‘Write’ flow of words

Debutante author, Madhavi Gunasheela talks about her book which will be launched today
She hails from one of Bengaluru’s illustrious families. The daughter of a well-respected doctor Sushila Gunasheela of Gunasheela Nursing Home, the Bengaluru-born Madhavi N Gunasheela is a doctor too. But she has found a new calling now. Madhavi discovered her love for writing during an off beat summer day in April 2012. “My kids were having their vacations and it was a dull day at work, so I decided to write a story and before I realised it, I had finished 14 stories,” she exclaims.
Madhavi has an infectious charm and this conversation is laced with laughter. She is quick with candid confessions too, “I have not travelled the world, contrary to perceptions. I have never been to an elephant orphanage in Africa or to the Bahamas where some of my stories are based. Like most Indians, I have travelled to rural India, but have never lived there. My stories are purely based on imagination.”
Her first collection of short stories titled, A Brigand for a Night and Other Tales will be launched today at the Bangalore Golf Club by Dr Thomas Chandy. And like every debutante, there are butterflies in her stomach. “I’m excited and nervous. It’s an unchartered territory that I have ventured into. It’s not like sitting at a medical conference but it has been a wonderful journey so far,” she quips.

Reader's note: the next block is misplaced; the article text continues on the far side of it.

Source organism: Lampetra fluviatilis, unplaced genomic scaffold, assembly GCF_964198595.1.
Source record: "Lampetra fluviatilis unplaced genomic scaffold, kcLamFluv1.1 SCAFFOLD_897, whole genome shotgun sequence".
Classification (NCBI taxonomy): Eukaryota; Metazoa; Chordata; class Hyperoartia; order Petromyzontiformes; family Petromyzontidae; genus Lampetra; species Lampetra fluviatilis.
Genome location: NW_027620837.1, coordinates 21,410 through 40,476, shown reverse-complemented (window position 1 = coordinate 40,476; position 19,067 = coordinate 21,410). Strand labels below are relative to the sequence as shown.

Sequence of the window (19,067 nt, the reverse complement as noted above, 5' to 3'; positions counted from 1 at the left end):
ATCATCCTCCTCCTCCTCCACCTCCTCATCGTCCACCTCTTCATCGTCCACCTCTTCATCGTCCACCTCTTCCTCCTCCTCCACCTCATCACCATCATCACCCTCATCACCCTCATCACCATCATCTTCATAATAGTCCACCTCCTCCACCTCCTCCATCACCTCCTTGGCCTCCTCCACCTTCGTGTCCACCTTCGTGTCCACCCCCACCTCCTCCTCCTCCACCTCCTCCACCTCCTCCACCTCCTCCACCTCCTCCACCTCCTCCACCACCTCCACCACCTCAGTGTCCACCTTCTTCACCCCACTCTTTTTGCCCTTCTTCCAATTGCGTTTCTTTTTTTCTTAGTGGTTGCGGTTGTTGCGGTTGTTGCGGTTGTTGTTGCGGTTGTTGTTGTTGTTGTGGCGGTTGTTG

Madhavi’s fresh and breezy style has already been compared to legendary literary icon RK Narayan. “He is a huge icon and I can’t even dream of being compared to him. Whoever has done so has been extremely generous with their words,” she adds. Given the romance with flamboyant language that most new age writers resort to, does she feel the pressure to conform? There is a brief pause before she replies,“Yes, it is difficult to keep it simple and as most authors want to impress readers with their vocabulary these days. But I believe a book should be an easy read, where people can just sit back and enjoy without having to worry about the language,” she states.
The book itself spans different genres and has generated strong but positive reactions from her close coterie. “My sister had been enthusiastically mailing my stories to our friends and I have been getting constant feedback. I really enjoyed getting their reactions,” she says.
Madhavi is tentatively writing her next book and we wonder whether it will be based on the medical community. She is unsure though. “I am working on something but it is very basic and only time will tell how the plot will emerge,” says the mother of two, who has even signed up for an online course in journalism from the London School of Journalism. “But I haven’t found the time to complete it yet,” she says with characteristic candour.
( Source : deccan chronicle )
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